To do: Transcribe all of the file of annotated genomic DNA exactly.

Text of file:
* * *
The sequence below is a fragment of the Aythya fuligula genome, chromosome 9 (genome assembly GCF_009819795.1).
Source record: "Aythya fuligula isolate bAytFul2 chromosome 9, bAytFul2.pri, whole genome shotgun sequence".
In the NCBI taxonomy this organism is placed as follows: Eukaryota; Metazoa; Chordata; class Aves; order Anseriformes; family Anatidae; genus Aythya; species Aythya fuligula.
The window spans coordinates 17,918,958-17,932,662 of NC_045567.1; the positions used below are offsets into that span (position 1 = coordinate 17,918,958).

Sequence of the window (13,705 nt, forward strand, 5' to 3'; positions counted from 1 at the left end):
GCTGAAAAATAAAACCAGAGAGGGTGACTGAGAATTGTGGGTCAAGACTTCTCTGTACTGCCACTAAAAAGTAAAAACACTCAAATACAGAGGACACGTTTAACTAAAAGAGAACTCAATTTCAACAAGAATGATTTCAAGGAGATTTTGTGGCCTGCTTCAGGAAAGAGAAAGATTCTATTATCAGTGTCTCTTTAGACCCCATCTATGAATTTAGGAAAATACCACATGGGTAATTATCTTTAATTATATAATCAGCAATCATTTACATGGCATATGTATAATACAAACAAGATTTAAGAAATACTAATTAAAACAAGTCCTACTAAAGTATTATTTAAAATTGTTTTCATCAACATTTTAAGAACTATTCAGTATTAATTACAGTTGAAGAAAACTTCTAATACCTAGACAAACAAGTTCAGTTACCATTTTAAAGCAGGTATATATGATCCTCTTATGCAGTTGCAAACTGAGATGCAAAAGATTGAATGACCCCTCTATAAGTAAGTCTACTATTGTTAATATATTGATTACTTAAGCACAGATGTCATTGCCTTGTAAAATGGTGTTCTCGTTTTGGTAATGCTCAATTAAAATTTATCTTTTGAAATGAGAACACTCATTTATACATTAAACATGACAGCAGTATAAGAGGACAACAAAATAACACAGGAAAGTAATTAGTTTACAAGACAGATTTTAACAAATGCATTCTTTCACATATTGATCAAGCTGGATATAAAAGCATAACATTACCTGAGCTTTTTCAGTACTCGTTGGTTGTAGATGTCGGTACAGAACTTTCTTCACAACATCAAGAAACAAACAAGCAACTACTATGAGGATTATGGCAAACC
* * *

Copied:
The sequence below is a fragment of the Aythya fuligula genome, chromosome 9 (genome assembly GCF_009819795.1).
Source record: "Aythya fuligula isolate bAytFul2 chromosome 9, bAytFul2.pri, whole genome shotgun sequence".
In the NCBI taxonomy this organism is placed as follows: Eukaryota; Metazoa; Chordata; class Aves; order Anseriformes; family Anatidae; genus Aythya; species Aythya fuligula.
The window spans coordinates 17,918,958-17,932,662 of NC_045567.1; the positions used below are offsets into that span (position 1 = coordinate 17,918,958).

Sequence of the window (13,705 nt, forward strand, 5' to 3'; positions counted from 1 at the left end):
GCTGAAAAATAAAACCAGAGAGGGTGACTGAGAATTGTGGGTCAAGACTTCTCTGTACTGCCACTAAAAAGTAAAAACACTCAAATACAGAGGACACGTTTAACTAAAAGAGAACTCAATTTCAACAAGAATGATTTCAAGGAGATTTTGTGGCCTGCTTCAGGAAAGAGAAAGATTCTATTATCAGTGTCTCTTTAGACCCCATCTATGAATTTAGGAAAATACCACATGGGTAATTATCTTTAATTATATAATCAGCAATCATTTACATGGCATATGTATAATACAAACAAGATTTAAGAAATACTAATTAAAACAAGTCCTACTAAAGTATTATTTAAAATTGTTTTCATCAACATTTTAAGAACTATTCAGTATTAATTACAGTTGAAGAAAACTTCTAATACCTAGACAAACAAGTTCAGTTACCATTTTAAAGCAGGTATATATGATCCTCTTATGCAGTTGCAAACTGAGATGCAAAAGATTGAATGACCCCTCTATAAGTAAGTCTACTATTGTTAATATATTGATTACTTAAGCACAGATGTCATTGCCTTGTAAAATGGTGTTCTCGTTTTGGTAATGCTCAATTAAAATTTATCTTTTGAAATGAGAACACTCATTTATACATTAAACATGACAGCAGTATAAGAGGACAACAAAATAACACAGGAAAGTAATTAGTTTACAAGACAGATTTTAACAAATGCATTCTTTCACATATTGATCAAGCTGGATATAAAAGCATAACATTACCTGAGCTTTTTCAGTACTCGTTGGTTGTAGATGTCGGTACAGAACTTTCTTCACAACATCAAGAAACAAACAAGCAACTACTATGAGGATTATGGCAAACC